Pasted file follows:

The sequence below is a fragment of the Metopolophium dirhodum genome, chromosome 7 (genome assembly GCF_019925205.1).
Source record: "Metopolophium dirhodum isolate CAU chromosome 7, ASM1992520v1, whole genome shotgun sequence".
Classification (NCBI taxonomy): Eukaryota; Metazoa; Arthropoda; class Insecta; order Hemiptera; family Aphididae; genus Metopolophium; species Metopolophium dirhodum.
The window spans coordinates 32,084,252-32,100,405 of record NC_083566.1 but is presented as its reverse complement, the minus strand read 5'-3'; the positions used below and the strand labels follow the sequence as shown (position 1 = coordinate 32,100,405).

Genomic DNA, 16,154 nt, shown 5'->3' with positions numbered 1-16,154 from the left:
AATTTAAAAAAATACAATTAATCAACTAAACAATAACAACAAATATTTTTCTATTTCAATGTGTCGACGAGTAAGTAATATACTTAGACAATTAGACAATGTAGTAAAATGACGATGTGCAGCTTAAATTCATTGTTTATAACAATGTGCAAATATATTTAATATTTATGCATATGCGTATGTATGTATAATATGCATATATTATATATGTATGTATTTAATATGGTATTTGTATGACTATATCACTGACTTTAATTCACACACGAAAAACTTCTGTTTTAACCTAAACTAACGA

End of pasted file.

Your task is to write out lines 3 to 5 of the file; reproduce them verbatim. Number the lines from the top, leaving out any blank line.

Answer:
Classification (NCBI taxonomy): Eukaryota; Metazoa; Arthropoda; class Insecta; order Hemiptera; family Aphididae; genus Metopolophium; species Metopolophium dirhodum.
The window spans coordinates 32,084,252-32,100,405 of record NC_083566.1 but is presented as its reverse complement, the minus strand read 5'-3'; the positions used below and the strand labels follow the sequence as shown (position 1 = coordinate 32,100,405).

Genomic DNA, 16,154 nt, shown 5'->3' with positions numbered 1-16,154 from the left: